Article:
Wednesday, February 6, 2019
Currently, 33 states have laws that allow the wrongfully convicted to receive compensation based upon their years of imprisonment. Georgia is not one of those states. What this means is that a state representative must submit what's known as a “private bill” to compensate one individual, rather than creating a policy for compensation any time someone is proven innocent.
One example of such a bill can be found in the case of Clarence Harrison, who was convicted of rape and robbery in 1987 but was later released in 2004 based upon the conclusion that "DNA evidence obtained from Harrison could not possibly belong to the same man whose DNA was in the rape kit." After Harrison was released, several Georgia representatives filed a private bill that gave Harrison $1 million in compensation.
The beginning of the private bill in the Clarence Harrison case.
This then takes us to the recent exoneration of Kelvin Bradley.*
Bradley was one of around 200 attendees of a "repast" (a big post-funeral meal) in a residential neighborhood of Atlanta to commemorate the passing of Keith Jacobs. At the repast, Bradley witnessed Tomika Webb arguing loudly with her boyfriend, Javenski Hilton, because he owed her money for crack cocaine. Eventually, Webb got into her car and sped down a hill and through a crowd of people. After Webb almost struck several children, the crowd attempted to prevent her from committing more assaults. They tried to pull her from the vehicle, but this proved ineffective, and Webb put her car in reverse to drive through the crowd again.
Bradley was standing next to Tina Pullins when Webb struck her with her car. Bradley was attempting to shove Pullins out of the way, but Pullins ended up trapped between a white truck and Webb's vehicle. Bradley testified that Pullins appeared to be in some pain and that his foot was also run over. As Webb sped up again, Bradley could see that there were more people on the roadway and could hear Webb accelerating heavily. In response, Bradley drew the gun that he used for his work as a security guard and fired three shots, one of which struck and killed Webb.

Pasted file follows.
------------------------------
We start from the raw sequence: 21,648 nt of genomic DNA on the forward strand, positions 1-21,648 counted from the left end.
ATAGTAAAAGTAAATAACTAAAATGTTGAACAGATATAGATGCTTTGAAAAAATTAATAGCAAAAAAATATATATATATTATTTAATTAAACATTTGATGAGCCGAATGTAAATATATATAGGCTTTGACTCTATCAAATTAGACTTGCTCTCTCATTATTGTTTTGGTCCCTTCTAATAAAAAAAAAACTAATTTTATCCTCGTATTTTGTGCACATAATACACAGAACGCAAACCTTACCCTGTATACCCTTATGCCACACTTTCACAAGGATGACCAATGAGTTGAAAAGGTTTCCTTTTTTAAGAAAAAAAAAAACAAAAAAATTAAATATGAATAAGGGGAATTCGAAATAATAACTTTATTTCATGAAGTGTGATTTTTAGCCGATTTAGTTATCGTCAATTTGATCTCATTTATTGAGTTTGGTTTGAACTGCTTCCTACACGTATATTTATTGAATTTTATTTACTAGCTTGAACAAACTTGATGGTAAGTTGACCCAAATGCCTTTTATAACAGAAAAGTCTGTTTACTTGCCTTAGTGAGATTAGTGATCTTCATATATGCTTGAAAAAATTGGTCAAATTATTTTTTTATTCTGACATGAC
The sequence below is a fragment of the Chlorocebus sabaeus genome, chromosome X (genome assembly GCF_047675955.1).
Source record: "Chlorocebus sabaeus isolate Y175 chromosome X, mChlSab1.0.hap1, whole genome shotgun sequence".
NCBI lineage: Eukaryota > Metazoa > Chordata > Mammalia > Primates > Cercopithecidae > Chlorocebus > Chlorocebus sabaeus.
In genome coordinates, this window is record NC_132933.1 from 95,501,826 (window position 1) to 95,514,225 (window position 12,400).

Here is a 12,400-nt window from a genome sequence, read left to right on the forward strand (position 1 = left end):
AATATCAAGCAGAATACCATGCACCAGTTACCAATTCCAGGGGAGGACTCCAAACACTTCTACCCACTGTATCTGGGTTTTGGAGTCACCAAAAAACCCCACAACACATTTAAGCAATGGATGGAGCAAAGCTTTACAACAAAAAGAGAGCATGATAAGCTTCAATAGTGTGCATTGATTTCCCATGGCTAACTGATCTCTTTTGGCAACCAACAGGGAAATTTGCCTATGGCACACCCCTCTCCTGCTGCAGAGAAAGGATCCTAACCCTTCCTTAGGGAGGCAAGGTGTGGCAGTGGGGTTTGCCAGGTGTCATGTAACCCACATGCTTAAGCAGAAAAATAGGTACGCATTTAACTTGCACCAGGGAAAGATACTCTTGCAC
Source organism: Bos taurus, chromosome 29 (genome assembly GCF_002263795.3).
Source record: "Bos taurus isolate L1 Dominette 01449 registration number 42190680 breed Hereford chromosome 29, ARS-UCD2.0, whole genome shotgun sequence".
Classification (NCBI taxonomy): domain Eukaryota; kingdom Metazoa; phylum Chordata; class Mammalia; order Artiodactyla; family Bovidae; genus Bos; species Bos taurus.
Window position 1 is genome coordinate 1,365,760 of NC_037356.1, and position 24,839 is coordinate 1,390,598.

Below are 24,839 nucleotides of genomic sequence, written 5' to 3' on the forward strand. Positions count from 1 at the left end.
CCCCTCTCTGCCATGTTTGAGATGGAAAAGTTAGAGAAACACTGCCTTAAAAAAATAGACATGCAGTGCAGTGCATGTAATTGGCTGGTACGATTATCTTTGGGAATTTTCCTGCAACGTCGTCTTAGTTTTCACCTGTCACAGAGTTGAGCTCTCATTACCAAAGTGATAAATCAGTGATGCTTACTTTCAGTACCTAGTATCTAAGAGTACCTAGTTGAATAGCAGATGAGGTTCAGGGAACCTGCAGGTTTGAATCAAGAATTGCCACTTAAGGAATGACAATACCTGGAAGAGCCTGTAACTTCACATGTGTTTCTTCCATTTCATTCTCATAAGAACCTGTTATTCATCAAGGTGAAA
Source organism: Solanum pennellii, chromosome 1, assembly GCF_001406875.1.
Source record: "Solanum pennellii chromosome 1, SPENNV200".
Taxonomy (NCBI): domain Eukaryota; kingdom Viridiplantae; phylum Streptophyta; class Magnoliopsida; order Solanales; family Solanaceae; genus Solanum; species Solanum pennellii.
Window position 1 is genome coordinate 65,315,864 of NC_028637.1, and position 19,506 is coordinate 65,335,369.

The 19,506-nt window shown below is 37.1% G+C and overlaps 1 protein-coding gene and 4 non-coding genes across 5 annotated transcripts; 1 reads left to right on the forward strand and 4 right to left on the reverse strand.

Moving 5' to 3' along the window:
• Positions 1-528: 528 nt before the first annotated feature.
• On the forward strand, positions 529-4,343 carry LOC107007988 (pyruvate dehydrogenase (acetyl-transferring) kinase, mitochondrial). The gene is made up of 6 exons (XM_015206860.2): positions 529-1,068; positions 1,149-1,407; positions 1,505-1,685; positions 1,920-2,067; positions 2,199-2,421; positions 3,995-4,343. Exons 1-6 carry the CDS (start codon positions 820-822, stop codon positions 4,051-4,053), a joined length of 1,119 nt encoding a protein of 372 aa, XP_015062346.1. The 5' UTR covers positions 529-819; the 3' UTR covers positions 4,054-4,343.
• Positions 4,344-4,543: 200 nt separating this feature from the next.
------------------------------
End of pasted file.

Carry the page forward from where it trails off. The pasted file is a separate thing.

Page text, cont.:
When Bradley was subsequently arrested, he invoked his right to remain silent, but the detectives kept questioning him, with Bradley admitting to the shooting. At Bradley's ensuing trial, the judge found that Bradley's statement to detectives was inadmissible because it was taken in violation of his right to remain silent. The prosecutor, however, improperly argued that Bradley never spoke with police. Meanwhile, Bradley's attorney never told him that Georgia citizens are immune from prosecution if they use deadly force to prevent a forcible felony from being committed against themselves or third persons. See O.C.G.A. § 16-3-21, O.C.G.A. §16-3-24.2.
Eventually, the jury convicted Bradley of aggravated assault with a deadly weapon in 2012, and he was sentenced to 20 years imprisonment despite his lack of a criminal record. Five years later, in 2017, a judge granted Bradley a new trial based on the prosecutor's misconduct and ineffective assistance of counsel by Bradley's trial counsel. That same year, the judge dismissed the case against Bradley, finding that he was immune from prosecution under O.C.G.A. § 16-3-21, O.C.G.A. §16-3-24.2 (Download Proposed order).
Because Georgia doesn't have a wrongful conviction compensation law, his appellate attorney, Andrew S. Fleischman, is currently working on a private bill that he hopes to submit soon. Once he does, I hope that you will join me in supporting the effort to get the bill passed so that Bradley can be compensated for his five years of wrongful incarceration.
*Here is Kelvin Bradley's entry in the National Registry of Exonerations.